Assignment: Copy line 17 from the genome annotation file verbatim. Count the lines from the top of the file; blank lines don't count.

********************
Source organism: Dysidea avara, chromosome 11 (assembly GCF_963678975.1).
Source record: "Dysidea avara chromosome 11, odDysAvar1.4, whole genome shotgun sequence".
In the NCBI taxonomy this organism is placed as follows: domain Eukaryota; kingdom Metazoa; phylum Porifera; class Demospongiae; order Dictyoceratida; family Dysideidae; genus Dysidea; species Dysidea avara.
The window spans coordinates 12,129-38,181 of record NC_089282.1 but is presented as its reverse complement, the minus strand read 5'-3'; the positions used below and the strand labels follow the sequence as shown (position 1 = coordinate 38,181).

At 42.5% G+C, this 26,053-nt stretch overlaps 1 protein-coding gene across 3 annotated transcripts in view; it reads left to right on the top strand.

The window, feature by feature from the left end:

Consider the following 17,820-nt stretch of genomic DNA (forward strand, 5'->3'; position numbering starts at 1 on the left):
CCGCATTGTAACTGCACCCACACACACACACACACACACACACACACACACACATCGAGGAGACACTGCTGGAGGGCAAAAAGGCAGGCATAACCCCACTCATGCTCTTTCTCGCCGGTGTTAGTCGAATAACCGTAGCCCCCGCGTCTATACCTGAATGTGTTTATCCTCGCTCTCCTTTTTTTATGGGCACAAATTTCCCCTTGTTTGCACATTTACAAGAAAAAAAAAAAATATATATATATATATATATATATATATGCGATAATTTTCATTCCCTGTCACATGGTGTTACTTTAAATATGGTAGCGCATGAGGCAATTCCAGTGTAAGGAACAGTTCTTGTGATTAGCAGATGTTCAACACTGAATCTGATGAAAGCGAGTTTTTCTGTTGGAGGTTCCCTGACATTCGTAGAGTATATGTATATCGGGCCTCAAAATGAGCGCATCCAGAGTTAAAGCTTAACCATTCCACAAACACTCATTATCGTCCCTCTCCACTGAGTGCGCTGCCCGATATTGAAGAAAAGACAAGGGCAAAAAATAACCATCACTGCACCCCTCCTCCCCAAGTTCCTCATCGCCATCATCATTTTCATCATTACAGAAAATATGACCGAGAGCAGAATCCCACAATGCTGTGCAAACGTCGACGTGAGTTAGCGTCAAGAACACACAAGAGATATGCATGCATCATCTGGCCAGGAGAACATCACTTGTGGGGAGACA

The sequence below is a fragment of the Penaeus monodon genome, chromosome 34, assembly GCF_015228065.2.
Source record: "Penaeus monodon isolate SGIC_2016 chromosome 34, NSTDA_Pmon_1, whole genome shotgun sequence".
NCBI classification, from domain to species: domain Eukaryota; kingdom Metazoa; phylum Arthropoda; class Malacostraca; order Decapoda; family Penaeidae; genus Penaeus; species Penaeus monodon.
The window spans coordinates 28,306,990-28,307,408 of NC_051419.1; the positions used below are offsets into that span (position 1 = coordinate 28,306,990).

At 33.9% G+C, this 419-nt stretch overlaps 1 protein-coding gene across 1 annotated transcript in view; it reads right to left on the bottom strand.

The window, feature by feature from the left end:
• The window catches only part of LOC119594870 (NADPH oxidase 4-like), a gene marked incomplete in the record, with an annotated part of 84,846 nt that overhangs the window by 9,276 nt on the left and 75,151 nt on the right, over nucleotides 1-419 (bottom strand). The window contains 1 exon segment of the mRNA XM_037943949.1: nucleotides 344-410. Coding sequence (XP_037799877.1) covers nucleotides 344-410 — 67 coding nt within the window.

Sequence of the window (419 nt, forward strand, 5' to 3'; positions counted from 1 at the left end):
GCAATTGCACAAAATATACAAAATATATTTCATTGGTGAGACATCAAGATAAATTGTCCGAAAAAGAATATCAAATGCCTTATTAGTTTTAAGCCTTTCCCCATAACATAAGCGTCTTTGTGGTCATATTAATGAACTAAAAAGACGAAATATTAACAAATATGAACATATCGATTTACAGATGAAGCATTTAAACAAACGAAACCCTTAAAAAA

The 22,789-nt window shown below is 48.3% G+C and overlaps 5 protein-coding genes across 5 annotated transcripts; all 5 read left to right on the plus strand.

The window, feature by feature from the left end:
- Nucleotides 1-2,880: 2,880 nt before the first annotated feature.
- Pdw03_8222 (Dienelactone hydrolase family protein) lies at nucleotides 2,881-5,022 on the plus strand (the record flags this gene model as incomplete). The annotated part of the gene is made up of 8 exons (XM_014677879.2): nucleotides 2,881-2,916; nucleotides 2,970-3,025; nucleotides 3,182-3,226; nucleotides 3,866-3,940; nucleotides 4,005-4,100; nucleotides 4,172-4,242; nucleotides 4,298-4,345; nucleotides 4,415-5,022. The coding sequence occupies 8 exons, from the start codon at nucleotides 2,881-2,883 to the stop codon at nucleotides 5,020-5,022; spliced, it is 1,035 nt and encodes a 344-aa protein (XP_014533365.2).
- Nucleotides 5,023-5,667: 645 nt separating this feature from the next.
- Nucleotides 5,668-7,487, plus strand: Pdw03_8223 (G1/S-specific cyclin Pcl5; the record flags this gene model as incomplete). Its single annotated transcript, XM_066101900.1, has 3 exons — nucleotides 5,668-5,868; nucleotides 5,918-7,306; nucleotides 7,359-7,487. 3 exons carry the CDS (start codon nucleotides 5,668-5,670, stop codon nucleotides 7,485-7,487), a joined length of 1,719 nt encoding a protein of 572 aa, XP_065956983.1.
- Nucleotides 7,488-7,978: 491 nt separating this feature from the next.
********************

GCAATTGCACAAAATATACAAAATATATTTCATTGGTGAGACATCAAGATAAATTGTCCGAAAAAGAATATCAAATGCCTTATTAGTTTTAAGCCTTTCCCCATAACATAAGCGTCTTTGTGGTCATATTAATGAACTAAAAAGACGAAATATTAACAAATATGAACATATCGATTTACAGATGAAGCATTTAAACAAACGAAACCCTTAAAAAA